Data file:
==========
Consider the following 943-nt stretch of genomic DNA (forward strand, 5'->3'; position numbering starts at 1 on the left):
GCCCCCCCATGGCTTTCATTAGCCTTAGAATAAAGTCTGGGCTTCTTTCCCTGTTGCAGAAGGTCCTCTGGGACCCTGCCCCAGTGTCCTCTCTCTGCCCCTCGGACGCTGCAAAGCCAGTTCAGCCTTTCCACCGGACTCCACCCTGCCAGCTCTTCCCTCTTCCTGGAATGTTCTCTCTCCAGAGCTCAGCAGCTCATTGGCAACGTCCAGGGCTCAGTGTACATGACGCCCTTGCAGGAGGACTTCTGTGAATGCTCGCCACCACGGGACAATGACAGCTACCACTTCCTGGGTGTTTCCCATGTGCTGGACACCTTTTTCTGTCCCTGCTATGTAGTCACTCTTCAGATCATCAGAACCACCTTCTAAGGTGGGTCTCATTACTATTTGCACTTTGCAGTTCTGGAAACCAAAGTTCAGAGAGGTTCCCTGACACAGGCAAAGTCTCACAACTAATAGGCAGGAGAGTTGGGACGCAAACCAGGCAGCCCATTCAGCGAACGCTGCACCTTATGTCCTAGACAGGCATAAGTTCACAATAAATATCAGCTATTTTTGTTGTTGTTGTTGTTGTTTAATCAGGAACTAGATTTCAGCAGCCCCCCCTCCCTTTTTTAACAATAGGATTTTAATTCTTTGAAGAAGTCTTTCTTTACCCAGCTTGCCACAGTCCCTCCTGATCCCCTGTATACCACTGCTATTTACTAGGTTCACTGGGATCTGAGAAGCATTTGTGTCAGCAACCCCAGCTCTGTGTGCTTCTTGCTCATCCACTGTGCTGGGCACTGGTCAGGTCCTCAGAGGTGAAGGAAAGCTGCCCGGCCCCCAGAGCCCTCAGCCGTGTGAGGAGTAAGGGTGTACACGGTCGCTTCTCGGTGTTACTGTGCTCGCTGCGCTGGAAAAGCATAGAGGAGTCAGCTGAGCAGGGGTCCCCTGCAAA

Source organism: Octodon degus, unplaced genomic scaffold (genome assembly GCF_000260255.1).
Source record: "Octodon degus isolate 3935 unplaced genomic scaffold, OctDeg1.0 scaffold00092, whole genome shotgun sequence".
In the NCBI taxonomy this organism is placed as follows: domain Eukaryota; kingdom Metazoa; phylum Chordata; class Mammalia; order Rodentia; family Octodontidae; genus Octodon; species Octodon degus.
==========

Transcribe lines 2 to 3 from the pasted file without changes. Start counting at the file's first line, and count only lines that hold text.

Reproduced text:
GCCCCCCCATGGCTTTCATTAGCCTTAGAATAAAGTCTGGGCTTCTTTCCCTGTTGCAGAAGGTCCTCTGGGACCCTGCCCCAGTGTCCTCTCTCTGCCCCTCGGACGCTGCAAAGCCAGTTCAGCCTTTCCACCGGACTCCACCCTGCCAGCTCTTCCCTCTTCCTGGAATGTTCTCTCTCCAGAGCTCAGCAGCTCATTGGCAACGTCCAGGGCTCAGTGTACATGACGCCCTTGCAGGAGGACTTCTGTGAATGCTCGCCACCACGGGACAATGACAGCTACCACTTCCTGGGTGTTTCCCATGTGCTGGACACCTTTTTCTGTCCCTGCTATGTAGTCACTCTTCAGATCATCAGAACCACCTTCTAAGGTGGGTCTCATTACTATTTGCACTTTGCAGTTCTGGAAACCAAAGTTCAGAGAGGTTCCCTGACACAGGCAAAGTCTCACAACTAATAGGCAGGAGAGTTGGGACGCAAACCAGGCAGCCCATTCAGCGAACGCTGCACCTTATGTCCTAGACAGGCATAAGTTCACAATAAATATCAGCTATTTTTGTTGTTGTTGTTGTTGTTTAATCAGGAACTAGATTTCAGCAGCCCCCCCTCCCTTTTTTAACAATAGGATTTTAATTCTTTGAAGAAGTCTTTCTTTACCCAGCTTGCCACAGTCCCTCCTGATCCCCTGTATACCACTGCTATTTACTAGGTTCACTGGGATCTGAGAAGCATTTGTGTCAGCAACCCCAGCTCTGTGTGCTTCTTGCTCATCCACTGTGCTGGGCACTGGTCAGGTCCTCAGAGGTGAAGGAAAGCTGCCCGGCCCCCAGAGCCCTCAGCCGTGTGAGGAGTAAGGGTGTACACGGTCGCTTCTCGGTGTTACTGTGCTCGCTGCGCTGGAAAAGCATAGAGGAGTCAGCTGAGCAGGGGTCCCCTGCAAA

Source organism: Octodon degus, unplaced genomic scaffold (genome assembly GCF_000260255.1).